Published online Jun 14, 2020. doi: 10.3748/wjg.v26.i22.3098
Peer-review started: January 6, 2020
First decision: January 19, 2020
Revised: March 30, 2020
Accepted: May 28, 2020
Article in press: May 28, 2020
Published online: June 14, 2020
Several studies have employed animal models to explore the association between microbiota and interleukin (IL)10 signaling; however, limited information is available about the human microbiome. To the best of our knowledge, this is the first report of microbial dysbiosis in this sub-population of inflammatory bowel diseases (IBD) patients with IL10RA mutations.
Patients with IL10RA mutations had early disease onset and experienced more severe colitis. Recent studies have revealed an association between host genetic variants and gut microbial changes; in addition, the underlying interactions were found to contribute to the onset and severity of IBD. However, the role of microbiota in patients with infantile-onset IBD who have IL10 signaling defects is not clear. Our findings may facilitate further attempts to develop microbial therapeutics in these patients.
We aimed to characterize the microbiome in patients with IL10RA mutations and to explore the association between gut dysbiosis and disease severity. We observed a reduced diversity and increased variability of gut microbiome in patients with IL10RA mutations. We also explored the association between intestinal dysbiosis and the disease severity in these patients. Further studies should focus on the precise role of the microbiota in the etiology of IBD in terms of host genetic susceptibility; this constitutes an attractive target for a given host genome.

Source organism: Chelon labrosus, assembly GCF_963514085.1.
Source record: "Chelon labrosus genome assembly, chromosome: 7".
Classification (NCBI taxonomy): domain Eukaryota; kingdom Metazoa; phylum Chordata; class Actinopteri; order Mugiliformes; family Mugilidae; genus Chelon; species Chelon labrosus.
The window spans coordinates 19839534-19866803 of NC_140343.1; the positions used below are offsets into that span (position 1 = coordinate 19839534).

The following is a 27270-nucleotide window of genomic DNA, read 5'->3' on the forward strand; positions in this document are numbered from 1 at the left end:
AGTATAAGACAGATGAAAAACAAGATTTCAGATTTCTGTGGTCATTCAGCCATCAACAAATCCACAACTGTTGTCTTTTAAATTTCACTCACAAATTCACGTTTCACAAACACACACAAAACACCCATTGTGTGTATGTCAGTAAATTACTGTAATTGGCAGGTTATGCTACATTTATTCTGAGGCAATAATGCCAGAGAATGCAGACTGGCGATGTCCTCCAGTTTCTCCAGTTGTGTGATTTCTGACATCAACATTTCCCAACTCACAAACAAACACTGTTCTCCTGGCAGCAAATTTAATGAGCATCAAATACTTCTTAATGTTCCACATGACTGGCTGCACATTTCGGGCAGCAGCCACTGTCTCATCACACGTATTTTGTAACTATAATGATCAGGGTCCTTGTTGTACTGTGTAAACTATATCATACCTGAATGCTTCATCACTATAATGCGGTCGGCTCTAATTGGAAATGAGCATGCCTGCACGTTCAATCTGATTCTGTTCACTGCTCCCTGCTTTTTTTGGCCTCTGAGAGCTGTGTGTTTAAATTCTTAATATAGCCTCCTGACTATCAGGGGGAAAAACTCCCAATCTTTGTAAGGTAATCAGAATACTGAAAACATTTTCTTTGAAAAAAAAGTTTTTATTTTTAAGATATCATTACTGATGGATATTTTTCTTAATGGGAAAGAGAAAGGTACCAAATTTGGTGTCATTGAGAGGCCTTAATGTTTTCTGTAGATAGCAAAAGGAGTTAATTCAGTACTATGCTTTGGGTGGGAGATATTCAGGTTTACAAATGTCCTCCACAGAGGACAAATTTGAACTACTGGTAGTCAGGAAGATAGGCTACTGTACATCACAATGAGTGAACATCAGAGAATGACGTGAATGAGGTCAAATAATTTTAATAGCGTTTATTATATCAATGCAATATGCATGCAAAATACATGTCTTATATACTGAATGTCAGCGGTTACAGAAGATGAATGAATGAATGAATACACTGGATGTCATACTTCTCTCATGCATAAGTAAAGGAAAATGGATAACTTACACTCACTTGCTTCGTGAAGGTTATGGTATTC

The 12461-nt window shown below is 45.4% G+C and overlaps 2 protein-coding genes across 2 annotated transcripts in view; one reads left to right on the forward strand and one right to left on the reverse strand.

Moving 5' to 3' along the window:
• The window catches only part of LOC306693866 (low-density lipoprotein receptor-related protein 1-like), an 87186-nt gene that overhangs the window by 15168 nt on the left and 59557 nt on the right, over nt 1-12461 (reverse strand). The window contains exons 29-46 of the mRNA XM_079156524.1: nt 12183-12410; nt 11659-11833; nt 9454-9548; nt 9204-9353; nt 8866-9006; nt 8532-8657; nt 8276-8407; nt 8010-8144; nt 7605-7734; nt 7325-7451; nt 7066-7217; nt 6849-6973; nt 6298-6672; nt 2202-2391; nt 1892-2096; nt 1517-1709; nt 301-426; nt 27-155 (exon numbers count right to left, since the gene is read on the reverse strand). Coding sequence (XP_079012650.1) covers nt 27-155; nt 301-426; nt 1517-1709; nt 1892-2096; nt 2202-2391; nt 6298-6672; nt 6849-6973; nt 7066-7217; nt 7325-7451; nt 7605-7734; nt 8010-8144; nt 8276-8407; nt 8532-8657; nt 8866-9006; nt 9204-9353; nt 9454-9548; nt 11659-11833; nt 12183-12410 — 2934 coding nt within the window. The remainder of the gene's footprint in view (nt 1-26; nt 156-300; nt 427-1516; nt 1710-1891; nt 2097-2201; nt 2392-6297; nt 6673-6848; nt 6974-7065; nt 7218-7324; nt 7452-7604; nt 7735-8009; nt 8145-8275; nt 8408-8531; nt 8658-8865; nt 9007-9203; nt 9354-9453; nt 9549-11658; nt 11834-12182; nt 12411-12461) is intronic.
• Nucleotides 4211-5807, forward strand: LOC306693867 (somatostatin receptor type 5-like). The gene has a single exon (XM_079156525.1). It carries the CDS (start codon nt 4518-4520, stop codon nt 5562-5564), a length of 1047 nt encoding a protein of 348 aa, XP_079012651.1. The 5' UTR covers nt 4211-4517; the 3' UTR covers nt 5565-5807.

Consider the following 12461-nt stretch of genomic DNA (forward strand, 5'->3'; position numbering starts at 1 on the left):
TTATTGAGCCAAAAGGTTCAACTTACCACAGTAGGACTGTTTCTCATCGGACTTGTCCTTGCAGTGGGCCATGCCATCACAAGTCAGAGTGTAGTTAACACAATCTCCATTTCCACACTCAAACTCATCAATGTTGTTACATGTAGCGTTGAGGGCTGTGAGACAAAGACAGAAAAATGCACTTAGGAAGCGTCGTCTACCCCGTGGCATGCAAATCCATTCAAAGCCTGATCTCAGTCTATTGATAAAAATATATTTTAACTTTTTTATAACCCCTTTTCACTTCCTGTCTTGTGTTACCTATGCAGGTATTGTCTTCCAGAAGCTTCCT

Fecal samples were collected from patients who were diagnosed with loss-of-function mutations in the IL10RA gene. Age-matched volunteer children were recruited as healthy controls. Patients with Crohn's disease (CD) were used as disease controls to standardize the antibiotic exposure. Microbial DNA was extracted from the fecal samples. All analyses were based on the 16S rRNA gene sequencing data.
Seventeen patients with IL10RA mutations, 17 patients with pediatric CD, and 26 healthy children were included. Both patients with IL10RA mutations and those with CD exhibited a reduced diversity of gut microbiome with increased variability. The relative abundance of Firmicutes was substantially increased in the IL10RA group. On further comparison of the relative abundance of taxa between patients with IL10RA mutations and healthy children, 13 taxa showed significant differences. The IL10RA-specific dysbiosis indices exhibited a significant positive correlation with weighted pediatric CD activity index and simple endoscopic score for CD. This observational study was a pilot effort to characterize IL10RA-specific microbial alterations and does not permit any causal inferences.
In patients with IL10RA mutations and early onset IBD, gut dysbiosis showed a moderate association with disease severity. In this study, clinical variables of IL10RA-deficient patients (such as disease course) were linked with changes in the stool microbiome, which implies potential clinical relevance of the changes in microbial populations.
16S rRNA sequencing has its limitations; shotgun metagenomic sequencing with a higher taxonomic resolution may capture microbial shifts in full complexity. Further investigations may be warranted to identify the shifts in functional or metabolic capabilities of the microbiome. Prospective trials enrolling larger treatment-naive populations at high risk with longitudinal follow-up would provide insights into the role of microbes in the onset of inflammation.